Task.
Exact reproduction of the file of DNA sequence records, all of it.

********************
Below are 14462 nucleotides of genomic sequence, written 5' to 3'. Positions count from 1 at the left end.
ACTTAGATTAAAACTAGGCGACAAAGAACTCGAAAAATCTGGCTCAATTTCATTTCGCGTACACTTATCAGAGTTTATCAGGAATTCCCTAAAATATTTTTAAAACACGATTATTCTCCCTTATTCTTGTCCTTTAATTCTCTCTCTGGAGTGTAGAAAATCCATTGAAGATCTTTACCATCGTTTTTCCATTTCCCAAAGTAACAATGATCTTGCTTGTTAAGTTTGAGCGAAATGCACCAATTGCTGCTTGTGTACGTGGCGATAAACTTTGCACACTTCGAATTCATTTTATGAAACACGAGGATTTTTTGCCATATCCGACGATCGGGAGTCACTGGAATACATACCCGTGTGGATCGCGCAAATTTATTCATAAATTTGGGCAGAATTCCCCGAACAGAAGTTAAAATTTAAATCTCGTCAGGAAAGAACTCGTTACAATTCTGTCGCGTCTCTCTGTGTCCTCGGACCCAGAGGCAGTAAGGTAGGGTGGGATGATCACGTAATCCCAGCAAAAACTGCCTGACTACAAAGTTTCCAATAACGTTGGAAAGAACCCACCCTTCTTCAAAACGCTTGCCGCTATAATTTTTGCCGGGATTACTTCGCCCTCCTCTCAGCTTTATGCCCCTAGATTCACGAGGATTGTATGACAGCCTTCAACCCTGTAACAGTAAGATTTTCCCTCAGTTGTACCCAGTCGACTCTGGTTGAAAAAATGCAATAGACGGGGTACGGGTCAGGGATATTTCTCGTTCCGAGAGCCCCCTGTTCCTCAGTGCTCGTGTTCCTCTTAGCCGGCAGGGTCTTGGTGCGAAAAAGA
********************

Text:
Below are 14462 nucleotides of genomic sequence, written 5' to 3'. Positions count from 1 at the left end.
ACTTAGATTAAAACTAGGCGACAAAGAACTCGAAAAATCTGGCTCAATTTCATTTCGCGTACACTTATCAGAGTTTATCAGGAATTCCCTAAAATATTTTTAAAACACGATTATTCTCCCTTATTCTTGTCCTTTAATTCTCTCTCTGGAGTGTAGAAAATCCATTGAAGATCTTTACCATCGTTTTTCCATTTCCCAAAGTAACAATGATCTTGCTTGTTAAGTTTGAGCGAAATGCACCAATTGCTGCTTGTGTACGTGGCGATAAACTTTGCACACTTCGAATTCATTTTATGAAACACGAGGATTTTTTGCCATATCCGACGATCGGGAGTCACTGGAATACATACCCGTGTGGATCGCGCAAATTTATTCATAAATTTGGGCAGAATTCCCCGAACAGAAGTTAAAATTTAAATCTCGTCAGGAAAGAACTCGTTACAATTCTGTCGCGTCTCTCTGTGTCCTCGGACCCAGAGGCAGTAAGGTAGGGTGGGATGATCACGTAATCCCAGCAAAAACTGCCTGACTACAAAGTTTCCAATAACGTTGGAAAGAACCCACCCTTCTTCAAAACGCTTGCCGCTATAATTTTTGCCGGGATTACTTCGCCCTCCTCTCAGCTTTATGCCCCTAGATTCACGAGGATTGTATGACAGCCTTCAACCCTGTAACAGTAAGATTTTCCCTCAGTTGTACCCAGTCGACTCTGGTTGAAAAAATGCAATAGACGGGGTACGGGTCAGGGATATTTCTCGTTCCGAGAGCCCCCTGTTCCTCAGTGCTCGTGTTCCTCTTAGCCGGCAGGGTCTTGGTGCGAAAAAGA